Conservation of Marshal Xin of Thunder, Ming dynasty, 16th century:
Prior to its move into gallery 178, the painting is photographed to document the before treatment condition. Because the painting is so large, it is photographed in several sections.
Below, conservators apply bast paper strips to temporarily support tears in the painting. The strips are adhered to the back of the painting using wheat starch paste.
The scroll is also surface cleaned with triple-washed chamois cloth to remove dust, soil, and flyspecks. During all surface cleaning, care is taken not to disturb areas of thickly-applied pigments.
After cleaning, funori (Japanese seaweed paste) is applied with rayon paper strips to stabilize areas of loss and tears in the silk support.
Conservators next prepare the lining paper that will support the painting in its hanging scroll format. Below, the lining papers are dyed to match the color of the lightest areas of the painting.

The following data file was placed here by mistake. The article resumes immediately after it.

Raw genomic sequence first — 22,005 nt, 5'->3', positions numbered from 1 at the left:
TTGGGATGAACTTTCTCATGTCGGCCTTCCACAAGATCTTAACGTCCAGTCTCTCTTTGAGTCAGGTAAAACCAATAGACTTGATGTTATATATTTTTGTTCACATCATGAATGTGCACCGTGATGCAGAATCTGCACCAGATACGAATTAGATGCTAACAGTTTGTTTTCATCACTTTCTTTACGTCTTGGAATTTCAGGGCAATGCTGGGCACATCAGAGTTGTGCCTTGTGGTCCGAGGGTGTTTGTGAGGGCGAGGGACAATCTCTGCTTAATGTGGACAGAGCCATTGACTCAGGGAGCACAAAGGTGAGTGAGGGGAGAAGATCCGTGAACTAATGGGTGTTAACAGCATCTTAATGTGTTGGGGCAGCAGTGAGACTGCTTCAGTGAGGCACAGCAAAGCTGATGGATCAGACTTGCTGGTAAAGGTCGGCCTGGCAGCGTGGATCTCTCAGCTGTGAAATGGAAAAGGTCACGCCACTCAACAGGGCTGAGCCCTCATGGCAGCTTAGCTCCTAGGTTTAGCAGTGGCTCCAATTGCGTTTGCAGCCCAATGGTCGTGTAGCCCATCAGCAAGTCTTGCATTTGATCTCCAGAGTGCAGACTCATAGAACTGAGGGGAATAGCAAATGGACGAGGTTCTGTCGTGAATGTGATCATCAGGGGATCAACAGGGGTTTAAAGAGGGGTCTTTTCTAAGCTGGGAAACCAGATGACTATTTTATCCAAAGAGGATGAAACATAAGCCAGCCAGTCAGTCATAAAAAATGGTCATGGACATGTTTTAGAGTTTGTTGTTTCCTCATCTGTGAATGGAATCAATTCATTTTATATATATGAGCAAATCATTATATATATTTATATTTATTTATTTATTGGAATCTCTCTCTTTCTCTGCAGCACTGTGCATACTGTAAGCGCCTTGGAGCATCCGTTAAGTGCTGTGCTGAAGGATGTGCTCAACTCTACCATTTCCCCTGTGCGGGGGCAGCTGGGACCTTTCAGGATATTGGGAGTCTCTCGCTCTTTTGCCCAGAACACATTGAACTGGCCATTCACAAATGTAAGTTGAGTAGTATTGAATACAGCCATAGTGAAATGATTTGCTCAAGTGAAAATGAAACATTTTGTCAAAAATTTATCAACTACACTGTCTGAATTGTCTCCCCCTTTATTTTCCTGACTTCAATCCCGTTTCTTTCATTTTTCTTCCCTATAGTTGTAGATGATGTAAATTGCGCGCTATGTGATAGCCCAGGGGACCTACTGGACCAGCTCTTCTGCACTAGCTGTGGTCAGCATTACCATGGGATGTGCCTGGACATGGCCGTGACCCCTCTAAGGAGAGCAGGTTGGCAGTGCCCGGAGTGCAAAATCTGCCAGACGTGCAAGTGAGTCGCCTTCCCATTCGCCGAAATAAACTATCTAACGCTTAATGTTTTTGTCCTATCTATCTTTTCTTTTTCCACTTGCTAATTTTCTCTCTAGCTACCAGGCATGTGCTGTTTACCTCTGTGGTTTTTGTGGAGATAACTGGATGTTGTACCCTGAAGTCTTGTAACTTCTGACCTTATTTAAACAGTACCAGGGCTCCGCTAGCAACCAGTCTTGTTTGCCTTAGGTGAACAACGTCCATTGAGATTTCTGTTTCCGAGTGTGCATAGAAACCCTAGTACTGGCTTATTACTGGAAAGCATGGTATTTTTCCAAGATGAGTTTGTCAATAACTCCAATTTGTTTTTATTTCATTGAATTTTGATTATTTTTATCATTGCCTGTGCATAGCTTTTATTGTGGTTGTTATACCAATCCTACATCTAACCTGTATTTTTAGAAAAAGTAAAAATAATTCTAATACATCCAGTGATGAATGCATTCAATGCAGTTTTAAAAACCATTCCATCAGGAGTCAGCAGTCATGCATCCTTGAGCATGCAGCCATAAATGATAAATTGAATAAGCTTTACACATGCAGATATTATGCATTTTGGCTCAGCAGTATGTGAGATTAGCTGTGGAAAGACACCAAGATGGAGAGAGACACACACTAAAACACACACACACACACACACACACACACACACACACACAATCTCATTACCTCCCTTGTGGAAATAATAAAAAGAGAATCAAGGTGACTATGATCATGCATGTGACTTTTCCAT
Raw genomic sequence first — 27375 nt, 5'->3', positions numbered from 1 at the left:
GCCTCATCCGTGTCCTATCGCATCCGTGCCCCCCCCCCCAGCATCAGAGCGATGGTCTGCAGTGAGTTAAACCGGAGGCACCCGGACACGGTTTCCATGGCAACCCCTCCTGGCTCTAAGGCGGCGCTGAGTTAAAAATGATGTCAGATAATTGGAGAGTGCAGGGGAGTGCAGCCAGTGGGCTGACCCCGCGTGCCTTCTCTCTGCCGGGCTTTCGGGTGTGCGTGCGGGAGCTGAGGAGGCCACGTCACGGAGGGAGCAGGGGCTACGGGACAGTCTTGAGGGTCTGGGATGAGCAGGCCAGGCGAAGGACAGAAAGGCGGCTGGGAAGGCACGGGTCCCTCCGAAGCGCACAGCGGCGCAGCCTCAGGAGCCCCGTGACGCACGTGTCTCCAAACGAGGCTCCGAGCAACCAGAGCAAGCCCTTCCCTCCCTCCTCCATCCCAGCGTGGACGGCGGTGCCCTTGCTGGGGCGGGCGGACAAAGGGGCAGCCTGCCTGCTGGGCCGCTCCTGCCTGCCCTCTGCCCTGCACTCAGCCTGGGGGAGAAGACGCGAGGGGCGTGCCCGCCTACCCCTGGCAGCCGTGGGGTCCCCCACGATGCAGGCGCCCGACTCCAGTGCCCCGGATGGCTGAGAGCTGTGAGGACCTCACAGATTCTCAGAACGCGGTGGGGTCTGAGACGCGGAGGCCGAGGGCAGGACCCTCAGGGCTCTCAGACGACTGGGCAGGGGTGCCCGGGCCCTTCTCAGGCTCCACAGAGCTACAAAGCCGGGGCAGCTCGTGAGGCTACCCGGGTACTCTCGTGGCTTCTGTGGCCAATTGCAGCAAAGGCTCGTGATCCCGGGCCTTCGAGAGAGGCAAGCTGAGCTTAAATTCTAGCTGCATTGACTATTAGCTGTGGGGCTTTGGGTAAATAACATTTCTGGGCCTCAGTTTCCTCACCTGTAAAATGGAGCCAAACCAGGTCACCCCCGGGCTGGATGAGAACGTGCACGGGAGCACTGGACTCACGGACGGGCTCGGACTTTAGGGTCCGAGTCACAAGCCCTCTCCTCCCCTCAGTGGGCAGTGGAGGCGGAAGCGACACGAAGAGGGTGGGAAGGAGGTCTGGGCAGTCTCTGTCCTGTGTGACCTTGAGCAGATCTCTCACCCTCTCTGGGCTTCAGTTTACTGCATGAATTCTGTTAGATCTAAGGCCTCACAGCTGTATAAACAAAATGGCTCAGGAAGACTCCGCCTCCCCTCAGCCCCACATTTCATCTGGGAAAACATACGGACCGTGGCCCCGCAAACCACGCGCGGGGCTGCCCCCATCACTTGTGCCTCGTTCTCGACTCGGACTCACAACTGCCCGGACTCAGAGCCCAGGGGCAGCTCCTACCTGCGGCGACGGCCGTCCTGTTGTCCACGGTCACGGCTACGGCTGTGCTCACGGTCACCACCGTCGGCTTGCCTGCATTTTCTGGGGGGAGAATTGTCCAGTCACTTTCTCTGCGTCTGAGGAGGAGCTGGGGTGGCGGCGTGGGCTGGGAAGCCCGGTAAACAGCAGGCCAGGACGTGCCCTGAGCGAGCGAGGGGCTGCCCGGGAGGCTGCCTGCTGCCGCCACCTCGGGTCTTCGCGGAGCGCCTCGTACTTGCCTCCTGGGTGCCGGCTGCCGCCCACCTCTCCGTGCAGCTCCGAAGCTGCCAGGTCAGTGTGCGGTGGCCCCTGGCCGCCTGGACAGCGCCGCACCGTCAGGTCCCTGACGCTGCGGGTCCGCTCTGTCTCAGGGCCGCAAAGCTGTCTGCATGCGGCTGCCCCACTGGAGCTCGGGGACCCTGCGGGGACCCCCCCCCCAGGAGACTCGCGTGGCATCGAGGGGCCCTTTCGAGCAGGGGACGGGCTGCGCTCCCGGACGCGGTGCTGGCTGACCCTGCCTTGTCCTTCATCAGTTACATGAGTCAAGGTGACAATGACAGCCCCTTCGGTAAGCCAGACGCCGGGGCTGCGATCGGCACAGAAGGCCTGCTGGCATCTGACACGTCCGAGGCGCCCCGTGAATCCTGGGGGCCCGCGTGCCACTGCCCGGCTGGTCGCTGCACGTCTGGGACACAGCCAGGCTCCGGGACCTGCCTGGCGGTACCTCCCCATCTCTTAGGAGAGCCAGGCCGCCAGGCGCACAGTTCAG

The dyed lining papers are joined to fit the width of painting. The painting is about 101 inches in width; the lining papers are made to be about 109 inches.
Some mold stains are seen in between the silk support and the lining paper around the painting’s water-stained areas. The mold is tested and determined to be inactive. To reduce the mold stains and the yellow/brownish discolorations, two stages of cleaning are undertaken.
First, the black mold stains are removed from the surface using filtered water and picked up with blotting paper squares (see below). This method is used since the mold particles are under the painting and vacuuming would not be effective.
For further cleaning, a solution of 70% isopropyl alcohol is sprayed onto the surface. Warm filtered water is then applied using a brush attached to a suction table to draw out the water-soluble discolorations.
Below is the water collected from the suction table after cleaning.